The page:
Game Review: Brink Page 2

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The core of any shooter is its armory and Brink disappoints here, too. The starter SMG doesn't feel much different than the most powerful shotgun, and even then the weapons all feel like pea-shooters. Enemies take way too many bullets to kill - it often took me a full clip to off an opponent. With Brink it doesn't sound or feel like I'm filling fools with buckshot, it's more like I'm having a backyard BB gun fight with my neighbors, all of us making our own bang-bang sounds with our mouths.

Each arena is a claustrophobic color swap made up of a seemingly endless series of choke points. These maps don't take advantage of the different classes or even the one-button parkour system. They're flat, ugly, and boring boxes.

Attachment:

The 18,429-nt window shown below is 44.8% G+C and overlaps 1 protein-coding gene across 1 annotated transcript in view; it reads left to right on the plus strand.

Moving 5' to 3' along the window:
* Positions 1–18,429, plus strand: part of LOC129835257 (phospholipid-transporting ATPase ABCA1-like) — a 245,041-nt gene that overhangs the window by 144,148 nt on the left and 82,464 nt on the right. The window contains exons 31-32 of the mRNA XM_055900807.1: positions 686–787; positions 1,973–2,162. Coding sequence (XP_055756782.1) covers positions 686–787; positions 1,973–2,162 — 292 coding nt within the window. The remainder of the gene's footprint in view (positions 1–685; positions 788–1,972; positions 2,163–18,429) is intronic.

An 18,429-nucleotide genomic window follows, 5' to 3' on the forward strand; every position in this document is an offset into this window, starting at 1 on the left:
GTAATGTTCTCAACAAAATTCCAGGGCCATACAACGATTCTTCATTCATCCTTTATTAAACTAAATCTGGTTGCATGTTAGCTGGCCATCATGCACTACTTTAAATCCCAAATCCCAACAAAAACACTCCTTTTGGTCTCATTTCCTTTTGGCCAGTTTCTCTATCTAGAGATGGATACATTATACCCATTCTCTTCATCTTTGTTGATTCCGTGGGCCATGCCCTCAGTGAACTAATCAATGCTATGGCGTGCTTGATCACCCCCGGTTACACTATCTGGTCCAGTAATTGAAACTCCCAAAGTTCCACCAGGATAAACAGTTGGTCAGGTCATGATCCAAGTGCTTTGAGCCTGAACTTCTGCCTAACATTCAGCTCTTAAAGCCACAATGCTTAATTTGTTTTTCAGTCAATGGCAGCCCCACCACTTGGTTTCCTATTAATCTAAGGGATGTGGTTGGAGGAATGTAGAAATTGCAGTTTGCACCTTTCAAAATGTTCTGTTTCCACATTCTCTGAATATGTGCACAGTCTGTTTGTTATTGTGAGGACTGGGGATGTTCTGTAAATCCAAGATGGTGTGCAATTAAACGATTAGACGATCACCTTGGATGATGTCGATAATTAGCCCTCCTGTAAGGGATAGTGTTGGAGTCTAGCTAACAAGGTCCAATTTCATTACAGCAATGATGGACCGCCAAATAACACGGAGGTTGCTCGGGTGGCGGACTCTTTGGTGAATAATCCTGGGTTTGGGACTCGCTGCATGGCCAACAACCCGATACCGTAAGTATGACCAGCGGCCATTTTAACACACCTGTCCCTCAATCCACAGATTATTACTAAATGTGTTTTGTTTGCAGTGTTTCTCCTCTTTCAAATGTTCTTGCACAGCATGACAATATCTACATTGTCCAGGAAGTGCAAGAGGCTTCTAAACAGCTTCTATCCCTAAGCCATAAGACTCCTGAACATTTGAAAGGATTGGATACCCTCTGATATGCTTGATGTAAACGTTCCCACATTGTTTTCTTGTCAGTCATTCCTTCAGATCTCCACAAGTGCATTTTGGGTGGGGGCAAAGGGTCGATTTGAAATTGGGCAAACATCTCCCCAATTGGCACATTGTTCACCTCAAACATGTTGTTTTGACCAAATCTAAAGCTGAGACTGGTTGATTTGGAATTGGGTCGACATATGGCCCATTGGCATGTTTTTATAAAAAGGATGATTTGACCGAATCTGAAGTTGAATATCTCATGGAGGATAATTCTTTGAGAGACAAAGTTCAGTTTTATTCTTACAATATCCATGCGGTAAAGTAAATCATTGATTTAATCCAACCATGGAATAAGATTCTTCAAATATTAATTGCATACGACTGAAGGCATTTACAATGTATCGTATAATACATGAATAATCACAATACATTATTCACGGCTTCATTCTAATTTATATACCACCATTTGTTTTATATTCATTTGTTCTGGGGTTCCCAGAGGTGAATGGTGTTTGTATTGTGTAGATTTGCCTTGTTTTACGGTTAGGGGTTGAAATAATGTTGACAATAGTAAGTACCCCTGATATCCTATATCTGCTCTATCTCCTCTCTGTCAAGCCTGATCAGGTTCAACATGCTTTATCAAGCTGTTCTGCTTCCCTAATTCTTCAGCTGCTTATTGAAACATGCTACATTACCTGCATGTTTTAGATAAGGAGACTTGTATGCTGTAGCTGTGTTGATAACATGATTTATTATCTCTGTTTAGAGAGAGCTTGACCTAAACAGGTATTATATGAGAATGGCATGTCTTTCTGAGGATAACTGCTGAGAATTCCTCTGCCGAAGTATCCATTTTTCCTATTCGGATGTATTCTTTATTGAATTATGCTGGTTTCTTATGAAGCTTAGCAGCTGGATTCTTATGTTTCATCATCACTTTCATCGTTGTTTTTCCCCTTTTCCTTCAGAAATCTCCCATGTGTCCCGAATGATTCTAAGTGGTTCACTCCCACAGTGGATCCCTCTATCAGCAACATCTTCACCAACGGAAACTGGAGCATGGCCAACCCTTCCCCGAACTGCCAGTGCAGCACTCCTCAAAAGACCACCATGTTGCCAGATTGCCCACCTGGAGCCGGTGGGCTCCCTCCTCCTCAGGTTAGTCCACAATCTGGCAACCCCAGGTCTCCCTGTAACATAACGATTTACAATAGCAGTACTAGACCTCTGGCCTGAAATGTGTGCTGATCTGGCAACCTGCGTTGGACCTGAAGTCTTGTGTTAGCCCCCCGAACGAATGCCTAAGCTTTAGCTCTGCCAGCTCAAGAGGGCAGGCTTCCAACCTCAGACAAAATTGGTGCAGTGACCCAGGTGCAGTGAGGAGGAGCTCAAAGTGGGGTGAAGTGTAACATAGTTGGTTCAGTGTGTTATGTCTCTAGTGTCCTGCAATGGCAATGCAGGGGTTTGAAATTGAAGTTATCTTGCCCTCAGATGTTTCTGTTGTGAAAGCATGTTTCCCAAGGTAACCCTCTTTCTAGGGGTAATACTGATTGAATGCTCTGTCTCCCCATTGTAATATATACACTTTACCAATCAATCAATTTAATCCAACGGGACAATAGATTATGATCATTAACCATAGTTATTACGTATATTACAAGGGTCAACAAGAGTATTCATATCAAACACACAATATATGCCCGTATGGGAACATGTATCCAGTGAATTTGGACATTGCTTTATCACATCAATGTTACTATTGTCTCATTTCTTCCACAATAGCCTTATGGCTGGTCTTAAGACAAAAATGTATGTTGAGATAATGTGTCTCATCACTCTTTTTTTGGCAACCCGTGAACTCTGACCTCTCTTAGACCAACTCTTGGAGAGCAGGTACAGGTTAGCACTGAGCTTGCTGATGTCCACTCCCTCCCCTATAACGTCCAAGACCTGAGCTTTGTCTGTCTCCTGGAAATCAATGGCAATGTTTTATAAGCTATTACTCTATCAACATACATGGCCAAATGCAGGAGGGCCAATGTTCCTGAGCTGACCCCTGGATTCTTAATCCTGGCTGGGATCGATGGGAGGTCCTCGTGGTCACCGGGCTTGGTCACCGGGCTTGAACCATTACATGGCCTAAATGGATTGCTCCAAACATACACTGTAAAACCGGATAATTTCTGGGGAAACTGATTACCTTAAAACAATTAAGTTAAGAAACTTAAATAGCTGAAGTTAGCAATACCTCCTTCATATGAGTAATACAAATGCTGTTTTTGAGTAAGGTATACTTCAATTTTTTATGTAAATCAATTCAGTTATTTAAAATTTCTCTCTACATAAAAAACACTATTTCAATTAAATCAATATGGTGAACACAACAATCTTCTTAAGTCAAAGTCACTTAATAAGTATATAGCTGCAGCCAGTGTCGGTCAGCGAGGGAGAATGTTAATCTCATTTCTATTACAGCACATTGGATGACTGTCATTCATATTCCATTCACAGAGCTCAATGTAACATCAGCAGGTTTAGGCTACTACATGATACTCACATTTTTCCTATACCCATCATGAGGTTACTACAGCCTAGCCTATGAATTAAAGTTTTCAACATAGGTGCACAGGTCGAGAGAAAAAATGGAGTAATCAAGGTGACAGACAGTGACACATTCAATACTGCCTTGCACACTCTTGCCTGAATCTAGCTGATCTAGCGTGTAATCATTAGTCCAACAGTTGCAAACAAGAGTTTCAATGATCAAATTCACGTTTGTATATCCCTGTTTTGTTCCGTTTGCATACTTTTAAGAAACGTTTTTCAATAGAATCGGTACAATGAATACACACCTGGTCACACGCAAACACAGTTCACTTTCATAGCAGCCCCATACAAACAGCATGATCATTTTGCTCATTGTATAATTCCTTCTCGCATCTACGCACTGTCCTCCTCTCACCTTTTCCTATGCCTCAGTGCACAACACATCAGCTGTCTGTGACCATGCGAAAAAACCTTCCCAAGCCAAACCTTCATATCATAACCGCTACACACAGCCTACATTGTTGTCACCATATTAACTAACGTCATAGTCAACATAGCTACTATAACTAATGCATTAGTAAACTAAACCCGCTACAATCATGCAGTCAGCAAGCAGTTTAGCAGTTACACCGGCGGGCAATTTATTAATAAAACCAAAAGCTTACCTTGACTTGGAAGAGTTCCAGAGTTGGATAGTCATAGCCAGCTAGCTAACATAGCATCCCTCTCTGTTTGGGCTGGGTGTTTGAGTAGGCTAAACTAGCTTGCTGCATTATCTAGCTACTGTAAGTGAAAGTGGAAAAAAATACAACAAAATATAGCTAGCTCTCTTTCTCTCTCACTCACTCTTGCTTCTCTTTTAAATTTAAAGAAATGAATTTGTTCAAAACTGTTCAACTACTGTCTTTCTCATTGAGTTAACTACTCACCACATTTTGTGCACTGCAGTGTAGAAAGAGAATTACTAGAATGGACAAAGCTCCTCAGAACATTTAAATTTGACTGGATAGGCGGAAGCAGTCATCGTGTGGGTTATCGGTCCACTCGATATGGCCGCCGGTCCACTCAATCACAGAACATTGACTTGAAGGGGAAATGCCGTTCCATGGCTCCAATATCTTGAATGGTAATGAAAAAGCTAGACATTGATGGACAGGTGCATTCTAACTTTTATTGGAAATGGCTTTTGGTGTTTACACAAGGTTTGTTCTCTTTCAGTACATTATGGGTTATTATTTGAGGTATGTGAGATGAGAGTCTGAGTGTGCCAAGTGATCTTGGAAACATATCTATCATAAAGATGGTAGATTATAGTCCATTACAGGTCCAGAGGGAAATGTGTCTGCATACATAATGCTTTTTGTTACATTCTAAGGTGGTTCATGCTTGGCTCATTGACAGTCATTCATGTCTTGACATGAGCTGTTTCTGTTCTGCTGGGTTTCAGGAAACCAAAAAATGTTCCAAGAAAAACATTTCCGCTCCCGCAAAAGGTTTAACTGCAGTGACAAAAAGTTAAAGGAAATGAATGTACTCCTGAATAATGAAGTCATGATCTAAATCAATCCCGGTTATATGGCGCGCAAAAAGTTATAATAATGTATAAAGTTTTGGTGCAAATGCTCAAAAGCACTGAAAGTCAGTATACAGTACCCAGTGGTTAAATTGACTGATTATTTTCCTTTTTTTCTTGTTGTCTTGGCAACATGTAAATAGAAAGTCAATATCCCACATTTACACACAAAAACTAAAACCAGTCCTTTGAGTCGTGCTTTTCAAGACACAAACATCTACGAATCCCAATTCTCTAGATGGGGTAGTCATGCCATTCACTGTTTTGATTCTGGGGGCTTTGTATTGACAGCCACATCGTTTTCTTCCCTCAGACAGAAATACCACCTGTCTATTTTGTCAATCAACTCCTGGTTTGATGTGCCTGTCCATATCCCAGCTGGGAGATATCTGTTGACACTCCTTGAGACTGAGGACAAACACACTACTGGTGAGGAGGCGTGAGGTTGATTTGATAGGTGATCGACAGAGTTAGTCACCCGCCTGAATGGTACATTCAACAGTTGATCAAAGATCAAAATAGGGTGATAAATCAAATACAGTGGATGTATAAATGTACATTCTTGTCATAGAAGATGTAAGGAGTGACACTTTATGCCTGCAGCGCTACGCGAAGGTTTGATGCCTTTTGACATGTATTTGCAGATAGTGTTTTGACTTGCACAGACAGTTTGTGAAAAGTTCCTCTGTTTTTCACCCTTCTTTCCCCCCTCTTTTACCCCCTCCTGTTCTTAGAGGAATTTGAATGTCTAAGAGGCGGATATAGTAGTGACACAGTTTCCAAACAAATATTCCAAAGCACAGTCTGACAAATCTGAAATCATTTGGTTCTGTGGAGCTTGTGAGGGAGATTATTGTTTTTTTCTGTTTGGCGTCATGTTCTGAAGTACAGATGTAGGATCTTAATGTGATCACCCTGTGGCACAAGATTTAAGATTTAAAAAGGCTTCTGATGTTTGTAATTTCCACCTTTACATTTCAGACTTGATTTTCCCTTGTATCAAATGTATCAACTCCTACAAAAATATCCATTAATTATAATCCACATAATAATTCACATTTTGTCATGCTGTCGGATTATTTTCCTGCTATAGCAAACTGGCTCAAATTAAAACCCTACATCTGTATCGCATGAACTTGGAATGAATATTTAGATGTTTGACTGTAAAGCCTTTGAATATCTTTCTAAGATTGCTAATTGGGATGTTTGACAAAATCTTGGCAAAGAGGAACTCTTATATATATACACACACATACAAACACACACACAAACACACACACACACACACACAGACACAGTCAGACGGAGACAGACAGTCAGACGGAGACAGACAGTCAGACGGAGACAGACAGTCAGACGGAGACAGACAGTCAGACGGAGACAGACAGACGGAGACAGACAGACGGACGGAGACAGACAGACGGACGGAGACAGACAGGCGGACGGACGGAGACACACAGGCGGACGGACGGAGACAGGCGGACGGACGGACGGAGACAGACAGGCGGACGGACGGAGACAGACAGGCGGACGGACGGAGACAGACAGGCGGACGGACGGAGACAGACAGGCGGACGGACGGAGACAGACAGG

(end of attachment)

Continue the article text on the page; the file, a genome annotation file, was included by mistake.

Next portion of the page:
We're six years into the current console cycle. By now you'd think developers would have a handle on the hardware they're making games for. Nope. Brink's graphics are laughably bad, with textures loading so slowly that if you stop running and look down you'll have to wait a moment for the rendering pass to catch up with you. If you spin in a circle fast enough you'll see textures drop out, only to reappear once you stop.

Online shooters change pretty fast. Brink can't change fast enough. Right now the game isn't worth playing at all. Until there are massive balance tweaks and reliable post-launch maintenance (given the issues, Ars Technica went so far as to hold off on reviewing the game altogether) this is one floating city that's dead in the water. Even in the week I spent with it, Brink got boring incredibly fast. How will it fare as it ages when it seems so little care was put into it before release?

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